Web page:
As it looks now, the proposed charter for the city of Costa Mesa won’t include giving up the city’s share of property tax.
Charter Committee member Hank Panian’s seemingly radical idea to gradually forfeit the revenue — which, in turn, would theoretically lower Costa Mesa property owners’ tax bills a bit — was soundly rejected by his colleagues Wednesday night.
All the committee members but Ron Amburgey turned down adding the idea to the charter, which is expected to face voter approval this November.
Panian introduced the proposal late last year as a method of smoothing out the inequalities created by Proposition 13, the landmark 1978 voter decision that limited property taxes in California.
For decades, the proposition has based property taxes on a property’s 1975 valuation or, in case of property sold after that point, on the value of property at time of purchase, rather than at current value, and restricted annual increases in assessed value. Panian is among older property owners who have benefited from the initiative passed in 1978.
About 20 cents of each property tax dollar collected by the county goes to fund cities. The largest chunk goes toward school districts.
In Costa Mesa’s case, finance officials estimate receiving $22.2 million in property tax revenue this fiscal year — an amount equal to nearly 22% of the general fund.
Panian suggested that, over a 20-year period, Costa Mesa could gradually stop collecting that property tax slice and, in the ensuing years, adjust the budget accordingly. The first cut would have amounted to $1.1 million.
This kind of action was taken years ago at the Mesa Water District, he contended, because it no longer collects property tax revenue and instead primarily relies on funds directly from its ratepayers. Panian served on Mesa Water’s board for 21 years.
He theorized that because the idea would apply to all property owners — of both residential and commercial properties — it would lead to tax revenue boosts elsewhere with increased consumer spending, making businesses more economically competitive.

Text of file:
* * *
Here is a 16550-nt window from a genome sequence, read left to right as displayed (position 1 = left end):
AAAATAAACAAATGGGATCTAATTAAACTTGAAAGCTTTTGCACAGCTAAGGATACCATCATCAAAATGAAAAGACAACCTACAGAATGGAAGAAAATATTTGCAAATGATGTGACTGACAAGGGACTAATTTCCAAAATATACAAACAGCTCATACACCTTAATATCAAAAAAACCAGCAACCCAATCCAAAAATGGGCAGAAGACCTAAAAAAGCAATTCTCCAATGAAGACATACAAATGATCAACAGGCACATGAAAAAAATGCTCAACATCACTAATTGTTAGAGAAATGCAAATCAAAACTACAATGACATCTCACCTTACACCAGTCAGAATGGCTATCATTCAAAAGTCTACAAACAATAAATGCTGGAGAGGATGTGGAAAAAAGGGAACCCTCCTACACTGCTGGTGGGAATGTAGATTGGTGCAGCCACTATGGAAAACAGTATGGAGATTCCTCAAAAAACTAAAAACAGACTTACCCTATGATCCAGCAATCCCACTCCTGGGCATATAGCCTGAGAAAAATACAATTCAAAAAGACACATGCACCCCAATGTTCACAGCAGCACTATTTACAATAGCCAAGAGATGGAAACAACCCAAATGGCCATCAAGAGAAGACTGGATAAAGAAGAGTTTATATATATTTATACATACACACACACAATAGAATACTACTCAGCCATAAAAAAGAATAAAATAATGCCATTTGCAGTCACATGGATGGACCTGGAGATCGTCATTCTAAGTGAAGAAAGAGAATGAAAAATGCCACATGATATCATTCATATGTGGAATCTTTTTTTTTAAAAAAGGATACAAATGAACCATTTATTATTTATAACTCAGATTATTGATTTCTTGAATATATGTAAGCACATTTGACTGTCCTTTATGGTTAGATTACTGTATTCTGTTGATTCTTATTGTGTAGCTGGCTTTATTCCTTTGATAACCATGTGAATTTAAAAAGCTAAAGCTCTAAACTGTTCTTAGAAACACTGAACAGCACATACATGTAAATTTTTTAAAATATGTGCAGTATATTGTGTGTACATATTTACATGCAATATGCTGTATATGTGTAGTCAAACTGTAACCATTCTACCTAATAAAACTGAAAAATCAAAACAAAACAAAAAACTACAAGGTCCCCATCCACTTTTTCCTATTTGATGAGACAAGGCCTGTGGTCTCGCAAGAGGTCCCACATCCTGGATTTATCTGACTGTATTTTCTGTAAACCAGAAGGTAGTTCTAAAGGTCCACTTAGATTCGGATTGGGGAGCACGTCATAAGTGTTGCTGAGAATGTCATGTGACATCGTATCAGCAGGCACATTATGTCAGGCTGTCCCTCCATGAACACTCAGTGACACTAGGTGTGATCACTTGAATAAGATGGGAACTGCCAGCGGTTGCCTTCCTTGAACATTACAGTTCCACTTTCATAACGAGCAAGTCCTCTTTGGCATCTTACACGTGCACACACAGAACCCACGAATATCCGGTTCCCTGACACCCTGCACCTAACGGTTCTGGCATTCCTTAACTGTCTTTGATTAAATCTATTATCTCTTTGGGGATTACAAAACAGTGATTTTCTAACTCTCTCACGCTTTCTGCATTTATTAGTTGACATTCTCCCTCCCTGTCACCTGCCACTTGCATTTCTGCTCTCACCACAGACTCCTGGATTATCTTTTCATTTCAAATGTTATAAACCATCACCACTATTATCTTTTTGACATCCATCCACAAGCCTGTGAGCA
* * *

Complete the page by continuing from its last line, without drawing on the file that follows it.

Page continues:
“I think the proposal is plausible,” Panian said in an interview about his idea in November. “Whether it’s acceptable is another matter.”
During its Dec. 11 meeting, a majority of the committee expressed curiosity about the feasibility of Panian’s idea, to which city staff responded by gathering data that was presented Wednesday.
According to the staff’s research, 3,517 of about 25,000 land parcels in Costa Mesa — roughly 14% — fall under Proposition 13’s 1975 valuation structure. City staff said they were not able to assess how many of those properties kept the Proposition 13 structure by passing it down to relatives.
Committee member Brett Eckles said he felt unsure about the idea’s impact on city funding, but said it would have merited a separate committee just to research it.
“Especially when we’re talking about all [these] unfunded [pension liabilities], deficits, economy and recession, now we’re taking away a chunk of a significant revenue stream?” he said.
Committee member Mary Ann O’Connell said she isn’t a “fan of not being diversified in our income sources.”
Panian said he appreciated the city’s thorough research into his idea.
“The city and community owes you and your staff a great deal of support and appreciation for the data,” he said. “I don’t know how you pulled it all together since Dec. 11.”
He later added, “Regardless of what we decide, I think it illustrates that we’ve done our best to address the issue, no matter how the issue turns out.”
Throughout the committee’s deliberations, a committee majority has also rejected two of Panian’s other proposals: expanding the City Council and Planning Commission from five members each to seven and instituting a districting system for elections, as Mesa Water and the Newport-Mesa Unified School District already do.